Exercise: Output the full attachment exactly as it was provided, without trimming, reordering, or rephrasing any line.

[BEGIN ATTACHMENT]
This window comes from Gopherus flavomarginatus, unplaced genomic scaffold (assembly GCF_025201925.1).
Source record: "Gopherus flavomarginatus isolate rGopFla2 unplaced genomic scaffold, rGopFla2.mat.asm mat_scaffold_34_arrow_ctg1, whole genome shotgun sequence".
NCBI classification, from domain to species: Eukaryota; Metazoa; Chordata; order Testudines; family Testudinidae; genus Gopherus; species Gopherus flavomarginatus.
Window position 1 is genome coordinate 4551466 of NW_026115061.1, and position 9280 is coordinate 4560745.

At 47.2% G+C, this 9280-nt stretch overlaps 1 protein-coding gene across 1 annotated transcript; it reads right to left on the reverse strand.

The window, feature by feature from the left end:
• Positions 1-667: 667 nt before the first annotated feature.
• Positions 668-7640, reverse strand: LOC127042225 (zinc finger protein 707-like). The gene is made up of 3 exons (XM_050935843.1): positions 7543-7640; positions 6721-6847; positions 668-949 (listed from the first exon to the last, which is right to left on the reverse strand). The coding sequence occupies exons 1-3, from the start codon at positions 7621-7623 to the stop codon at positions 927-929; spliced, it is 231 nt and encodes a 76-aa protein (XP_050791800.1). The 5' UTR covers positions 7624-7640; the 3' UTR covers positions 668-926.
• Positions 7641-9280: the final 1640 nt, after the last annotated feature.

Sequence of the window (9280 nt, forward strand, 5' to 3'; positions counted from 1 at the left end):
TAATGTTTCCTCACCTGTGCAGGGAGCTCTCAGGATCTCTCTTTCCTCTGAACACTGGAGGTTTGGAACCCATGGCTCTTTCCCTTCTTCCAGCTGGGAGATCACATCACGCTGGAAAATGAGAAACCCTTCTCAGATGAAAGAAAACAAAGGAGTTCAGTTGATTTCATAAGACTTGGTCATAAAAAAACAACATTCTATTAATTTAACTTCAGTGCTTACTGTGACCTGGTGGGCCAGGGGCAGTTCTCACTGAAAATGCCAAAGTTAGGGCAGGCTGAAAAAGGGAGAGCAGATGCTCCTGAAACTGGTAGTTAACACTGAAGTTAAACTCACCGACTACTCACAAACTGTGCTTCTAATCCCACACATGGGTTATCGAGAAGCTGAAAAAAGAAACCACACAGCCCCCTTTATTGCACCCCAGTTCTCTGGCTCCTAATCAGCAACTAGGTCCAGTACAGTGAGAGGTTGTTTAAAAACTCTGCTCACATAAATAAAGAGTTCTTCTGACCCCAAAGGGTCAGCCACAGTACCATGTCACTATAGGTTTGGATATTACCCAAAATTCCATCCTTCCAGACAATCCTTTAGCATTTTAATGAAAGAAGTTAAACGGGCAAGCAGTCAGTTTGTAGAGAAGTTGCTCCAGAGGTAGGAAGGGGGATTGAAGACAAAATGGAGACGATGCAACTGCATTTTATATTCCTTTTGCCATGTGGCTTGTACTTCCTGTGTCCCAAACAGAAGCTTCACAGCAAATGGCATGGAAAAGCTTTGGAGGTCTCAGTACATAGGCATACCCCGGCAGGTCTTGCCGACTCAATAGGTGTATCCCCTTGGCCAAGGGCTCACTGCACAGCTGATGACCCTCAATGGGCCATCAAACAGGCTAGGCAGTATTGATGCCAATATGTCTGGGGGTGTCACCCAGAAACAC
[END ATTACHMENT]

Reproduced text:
This window comes from Gopherus flavomarginatus, unplaced genomic scaffold (assembly GCF_025201925.1).
Source record: "Gopherus flavomarginatus isolate rGopFla2 unplaced genomic scaffold, rGopFla2.mat.asm mat_scaffold_34_arrow_ctg1, whole genome shotgun sequence".
NCBI classification, from domain to species: Eukaryota; Metazoa; Chordata; order Testudines; family Testudinidae; genus Gopherus; species Gopherus flavomarginatus.
Window position 1 is genome coordinate 4551466 of NW_026115061.1, and position 9280 is coordinate 4560745.

At 47.2% G+C, this 9280-nt stretch overlaps 1 protein-coding gene across 1 annotated transcript; it reads right to left on the reverse strand.

The window, feature by feature from the left end:
• Positions 1-667: 667 nt before the first annotated feature.
• Positions 668-7640, reverse strand: LOC127042225 (zinc finger protein 707-like). The gene is made up of 3 exons (XM_050935843.1): positions 7543-7640; positions 6721-6847; positions 668-949 (listed from the first exon to the last, which is right to left on the reverse strand). The coding sequence occupies exons 1-3, from the start codon at positions 7621-7623 to the stop codon at positions 927-929; spliced, it is 231 nt and encodes a 76-aa protein (XP_050791800.1). The 5' UTR covers positions 7624-7640; the 3' UTR covers positions 668-926.
• Positions 7641-9280: the final 1640 nt, after the last annotated feature.

Sequence of the window (9280 nt, forward strand, 5' to 3'; positions counted from 1 at the left end):
TAATGTTTCCTCACCTGTGCAGGGAGCTCTCAGGATCTCTCTTTCCTCTGAACACTGGAGGTTTGGAACCCATGGCTCTTTCCCTTCTTCCAGCTGGGAGATCACATCACGCTGGAAAATGAGAAACCCTTCTCAGATGAAAGAAAACAAAGGAGTTCAGTTGATTTCATAAGACTTGGTCATAAAAAAACAACATTCTATTAATTTAACTTCAGTGCTTACTGTGACCTGGTGGGCCAGGGGCAGTTCTCACTGAAAATGCCAAAGTTAGGGCAGGCTGAAAAAGGGAGAGCAGATGCTCCTGAAACTGGTAGTTAACACTGAAGTTAAACTCACCGACTACTCACAAACTGTGCTTCTAATCCCACACATGGGTTATCGAGAAGCTGAAAAAAGAAACCACACAGCCCCCTTTATTGCACCCCAGTTCTCTGGCTCCTAATCAGCAACTAGGTCCAGTACAGTGAGAGGTTGTTTAAAAACTCTGCTCACATAAATAAAGAGTTCTTCTGACCCCAAAGGGTCAGCCACAGTACCATGTCACTATAGGTTTGGATATTACCCAAAATTCCATCCTTCCAGACAATCCTTTAGCATTTTAATGAAAGAAGTTAAACGGGCAAGCAGTCAGTTTGTAGAGAAGTTGCTCCAGAGGTAGGAAGGGGGATTGAAGACAAAATGGAGACGATGCAACTGCATTTTATATTCCTTTTGCCATGTGGCTTGTACTTCCTGTGTCCCAAACAGAAGCTTCACAGCAAATGGCATGGAAAAGCTTTGGAGGTCTCAGTACATAGGCATACCCCGGCAGGTCTTGCCGACTCAATAGGTGTATCCCCTTGGCCAAGGGCTCACTGCACAGCTGATGACCCTCAATGGGCCATCAAACAGGCTAGGCAGTATTGATGCCAATATGTCTGGGGGTGTCACCCAGAAACAC